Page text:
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High stakes for LGBT Americans at Supreme Court today

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marriage equality, Supreme Court, gay news, Washington Blade

(Washington Blade photo by Michael Key)

The U.S. Supreme Court is set Tuesday to hear a trio of cases that will determine not just whether firing workers for being LGBT is legal under federal law, but will also have ramifications for LGBT people in education, health care and housing.

At issue is whether anti-LGBT discrimination is a form of sex discrimination and therefore prohibited under Title VII of the Civil Rights Act of 1964, which bars discrimination on the basis of sex, but says nothing explicitly about sexual orientation or gender identity.

At a time when only 20 states have complete laws banning anti-LGBT discrimination, a Supreme Court ruling affirming Title VII prohibits anti-LGBT discrimination would guarantee federal protections across the board — even for LGBT people who live in states with no protections.

But if the decision goes the other way, the ruling would leave LGBT people in those states with nothing.

Ria Tabacco Mar, a senior staff attorney with the American Civil Liberties Union’s LGBT & HIV Project, said in a briefing with reporters the outcome of the decision will “in many ways” have greater impact than the marriage cases.

“We’re talking about the ability to earn a living, the ability to support our families [and] the ability to secure a safe place to live,” Mar said. “I mean, this goes to the very heart of what it is to live and work in this country.”

The Supreme Court agreed to take up the cases alleging anti-LGBT discrimination in April after they ended up with varied outcomes in the Second, Sixth and Eleventh circuits.

Whichever way the Supreme Court rules, the decision will have a profound impact on civil rights law protections for LGBT people, particularly in employment.

For starters, a decision against the LGBT workers would uproot the practices of the U.S. Equal Employment Opportunity Commission, which accepts LGBT charges in its enforcement of Title VII as a result of changes made in the Obama administration.

LGBT workers have made good use of these changes. According to data from the EEOC, LGBT workers have filed about 1,800 charges alleging anti-LGBT discrimination each year in recent fiscal years.

Those charges, the latest data show, have resulted at least 1,300 merit resolutions in favor of the workers and at least $22.2 million in monetary benefits awarded since fiscal year 2013.

That opportunity to obtain relief for workplace discrimination would be in jeopardy, if not outright eliminated, if the Supreme Court were to rule Title VII doesn’t cover LGBT people.

(Check out the related chart on the breakdown of LGBT-related charges at EEOC for each fiscal year.)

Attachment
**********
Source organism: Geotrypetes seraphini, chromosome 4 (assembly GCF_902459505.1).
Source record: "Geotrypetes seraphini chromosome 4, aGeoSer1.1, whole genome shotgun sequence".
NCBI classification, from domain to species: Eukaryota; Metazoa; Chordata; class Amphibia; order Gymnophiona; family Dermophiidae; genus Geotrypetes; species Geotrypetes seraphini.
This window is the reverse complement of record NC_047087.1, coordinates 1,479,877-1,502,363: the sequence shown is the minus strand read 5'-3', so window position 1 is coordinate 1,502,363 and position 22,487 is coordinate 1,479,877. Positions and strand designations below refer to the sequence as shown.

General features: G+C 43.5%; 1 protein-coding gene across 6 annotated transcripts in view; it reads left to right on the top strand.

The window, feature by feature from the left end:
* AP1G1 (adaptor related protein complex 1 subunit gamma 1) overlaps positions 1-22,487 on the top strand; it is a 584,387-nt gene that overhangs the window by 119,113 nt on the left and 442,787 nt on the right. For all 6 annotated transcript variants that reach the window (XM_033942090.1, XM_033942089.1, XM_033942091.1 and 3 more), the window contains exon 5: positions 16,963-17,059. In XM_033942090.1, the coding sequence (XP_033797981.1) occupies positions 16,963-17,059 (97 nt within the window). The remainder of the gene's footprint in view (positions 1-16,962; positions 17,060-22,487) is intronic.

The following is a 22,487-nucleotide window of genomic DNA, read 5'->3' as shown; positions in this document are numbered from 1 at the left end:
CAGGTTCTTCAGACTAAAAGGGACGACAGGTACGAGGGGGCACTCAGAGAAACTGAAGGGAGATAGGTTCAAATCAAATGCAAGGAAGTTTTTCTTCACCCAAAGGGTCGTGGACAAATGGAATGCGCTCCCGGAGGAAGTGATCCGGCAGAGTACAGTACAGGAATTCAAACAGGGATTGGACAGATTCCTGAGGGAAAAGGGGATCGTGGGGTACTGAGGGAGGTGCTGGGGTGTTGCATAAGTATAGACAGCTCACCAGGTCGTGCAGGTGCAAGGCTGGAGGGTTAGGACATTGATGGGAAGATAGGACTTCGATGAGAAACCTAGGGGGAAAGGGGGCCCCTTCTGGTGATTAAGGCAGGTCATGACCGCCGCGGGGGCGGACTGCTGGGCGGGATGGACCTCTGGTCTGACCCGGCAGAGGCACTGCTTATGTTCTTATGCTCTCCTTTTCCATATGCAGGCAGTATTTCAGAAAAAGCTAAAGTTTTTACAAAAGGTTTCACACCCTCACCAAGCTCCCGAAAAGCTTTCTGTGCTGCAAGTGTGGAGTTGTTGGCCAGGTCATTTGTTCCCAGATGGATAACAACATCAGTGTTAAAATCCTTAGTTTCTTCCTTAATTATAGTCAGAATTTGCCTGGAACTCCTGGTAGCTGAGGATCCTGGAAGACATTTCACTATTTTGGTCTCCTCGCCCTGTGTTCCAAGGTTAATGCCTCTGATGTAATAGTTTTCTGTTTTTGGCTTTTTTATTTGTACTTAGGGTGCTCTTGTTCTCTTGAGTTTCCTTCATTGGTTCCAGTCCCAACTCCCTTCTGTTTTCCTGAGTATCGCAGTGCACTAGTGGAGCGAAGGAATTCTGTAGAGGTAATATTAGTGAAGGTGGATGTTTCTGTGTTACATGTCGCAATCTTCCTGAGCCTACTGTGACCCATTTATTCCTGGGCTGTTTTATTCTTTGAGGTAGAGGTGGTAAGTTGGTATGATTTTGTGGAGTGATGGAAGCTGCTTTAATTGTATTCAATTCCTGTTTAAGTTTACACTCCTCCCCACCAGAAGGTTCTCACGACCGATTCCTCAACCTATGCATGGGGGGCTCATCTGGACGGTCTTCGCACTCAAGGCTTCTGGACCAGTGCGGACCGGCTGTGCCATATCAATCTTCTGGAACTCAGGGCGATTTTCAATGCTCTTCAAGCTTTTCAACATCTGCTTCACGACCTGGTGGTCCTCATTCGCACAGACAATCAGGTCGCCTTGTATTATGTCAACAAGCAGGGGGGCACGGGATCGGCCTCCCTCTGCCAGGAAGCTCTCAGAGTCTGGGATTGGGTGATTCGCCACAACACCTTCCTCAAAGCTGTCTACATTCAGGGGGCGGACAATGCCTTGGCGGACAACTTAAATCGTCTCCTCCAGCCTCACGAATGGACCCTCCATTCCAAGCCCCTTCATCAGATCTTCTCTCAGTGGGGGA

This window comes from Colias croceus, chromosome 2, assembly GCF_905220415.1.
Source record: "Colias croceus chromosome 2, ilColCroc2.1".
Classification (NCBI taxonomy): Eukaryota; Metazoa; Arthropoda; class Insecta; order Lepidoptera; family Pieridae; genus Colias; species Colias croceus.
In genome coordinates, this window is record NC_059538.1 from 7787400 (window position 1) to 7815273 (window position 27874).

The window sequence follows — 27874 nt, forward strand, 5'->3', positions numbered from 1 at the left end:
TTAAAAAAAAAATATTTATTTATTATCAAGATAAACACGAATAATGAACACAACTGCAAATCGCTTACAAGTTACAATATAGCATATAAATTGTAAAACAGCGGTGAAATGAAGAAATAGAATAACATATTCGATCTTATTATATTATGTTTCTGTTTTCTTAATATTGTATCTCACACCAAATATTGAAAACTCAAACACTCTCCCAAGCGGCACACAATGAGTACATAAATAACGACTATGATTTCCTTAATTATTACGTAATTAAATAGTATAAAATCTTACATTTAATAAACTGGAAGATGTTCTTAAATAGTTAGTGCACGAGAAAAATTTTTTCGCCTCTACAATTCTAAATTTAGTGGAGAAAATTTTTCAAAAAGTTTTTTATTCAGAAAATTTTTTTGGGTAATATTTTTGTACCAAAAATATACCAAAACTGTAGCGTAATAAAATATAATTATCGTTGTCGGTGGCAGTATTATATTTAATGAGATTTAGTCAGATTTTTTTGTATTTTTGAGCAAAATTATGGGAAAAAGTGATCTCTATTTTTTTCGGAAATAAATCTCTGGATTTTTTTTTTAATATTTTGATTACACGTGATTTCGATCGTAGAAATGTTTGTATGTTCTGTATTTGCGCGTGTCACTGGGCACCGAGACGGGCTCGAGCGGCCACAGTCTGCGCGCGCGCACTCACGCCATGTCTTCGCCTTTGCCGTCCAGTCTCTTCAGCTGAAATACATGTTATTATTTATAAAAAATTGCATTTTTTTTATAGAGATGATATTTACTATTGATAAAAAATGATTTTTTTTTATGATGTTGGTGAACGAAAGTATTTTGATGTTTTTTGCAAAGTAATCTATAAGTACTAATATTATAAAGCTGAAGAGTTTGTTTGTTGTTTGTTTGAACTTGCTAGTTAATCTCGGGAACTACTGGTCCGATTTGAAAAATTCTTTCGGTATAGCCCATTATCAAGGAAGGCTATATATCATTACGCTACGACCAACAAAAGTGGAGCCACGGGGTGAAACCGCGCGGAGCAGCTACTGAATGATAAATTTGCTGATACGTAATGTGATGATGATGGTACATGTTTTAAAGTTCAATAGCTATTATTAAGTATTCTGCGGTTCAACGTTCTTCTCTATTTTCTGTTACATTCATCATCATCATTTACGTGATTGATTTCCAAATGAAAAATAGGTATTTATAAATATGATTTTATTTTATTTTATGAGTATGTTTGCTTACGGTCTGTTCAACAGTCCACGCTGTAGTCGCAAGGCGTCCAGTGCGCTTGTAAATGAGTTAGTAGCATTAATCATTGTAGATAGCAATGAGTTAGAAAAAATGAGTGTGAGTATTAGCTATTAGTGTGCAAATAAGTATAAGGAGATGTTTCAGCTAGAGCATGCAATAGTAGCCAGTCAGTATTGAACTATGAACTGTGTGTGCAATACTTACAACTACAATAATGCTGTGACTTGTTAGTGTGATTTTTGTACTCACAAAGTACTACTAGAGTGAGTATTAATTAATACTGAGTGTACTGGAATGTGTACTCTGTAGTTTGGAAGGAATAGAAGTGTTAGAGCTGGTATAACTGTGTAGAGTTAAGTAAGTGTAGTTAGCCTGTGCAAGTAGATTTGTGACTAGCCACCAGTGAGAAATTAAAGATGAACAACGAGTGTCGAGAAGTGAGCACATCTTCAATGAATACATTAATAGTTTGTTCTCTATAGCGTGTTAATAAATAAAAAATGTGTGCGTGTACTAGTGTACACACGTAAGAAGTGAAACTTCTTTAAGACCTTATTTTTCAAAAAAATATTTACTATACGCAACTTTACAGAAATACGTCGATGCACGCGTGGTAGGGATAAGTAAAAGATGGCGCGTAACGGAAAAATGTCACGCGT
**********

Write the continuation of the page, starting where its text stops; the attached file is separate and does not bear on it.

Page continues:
But because other federal rights laws besides Title VII bar discrimination on the basis of sex without explicitly banning anti-LGBT discrimination, the Supreme Court’s ruling will have an impact on areas besides employment.

Among the federal laws that prohibit sex discrimination are the Fair Housing Act, the Affordable Care Act and Title IX of the Education Amendments of 1972. That means non-discrimination protections for LGBT people in housing, health care and education are at stake in the resolution of these cases.

The ACLU’s Mar said, “civil rights laws often run in tandem with Title VII,” noting the Supreme Court decision will impact not just employment.

“If the court says it’s perfectly lawful to fire someone for being LGBT, that is going to have trickle down consequences as to how lower courts interpret similar federal statutes and prohibit sex discrimination in housing, and education and in health care,” Mar said.

The high stakes for the Title VII cases are making many LGBT legal observers nervous amid a perception the Supreme Court has tilted to the right under the Trump administration.

During oral arguments, all eyes will be on three justices — Chief Justice John Roberts, Brett Kavanaugh and Neil Gorsuch — to determine which way they’re leaning.

Roberts is a justice of interest because he’s considered the new moderate and swing vote in the aftermath of former U.S. Associate Justice Anthony Kennedy stepping down from the bench.

Moreover, during the Obergefell arguments on same-sex marriage in 2015, Roberts included in his questioning a line suggesting he has at least considered the idea of sexual orientation discrimination being a form of sex discrimination.

“I mean, if Sue loves Joe and Tom loves Joe, Sue can marry him and Tom can’t,” Roberts said. “And the difference is based upon their different sex. Why isn’t that a straightforward question of sexual discrimination?”

(Roberts ended up ruling in the minority of the court, concluding that bans on same-sex marriage are constitutional.)

Observers will be watching Kavanaugh because he’s new to the court and doesn’t have a developed LGBT record. (The exception is joining with the majority in April to allow the Trump administration to proceed with the transgender military ban.)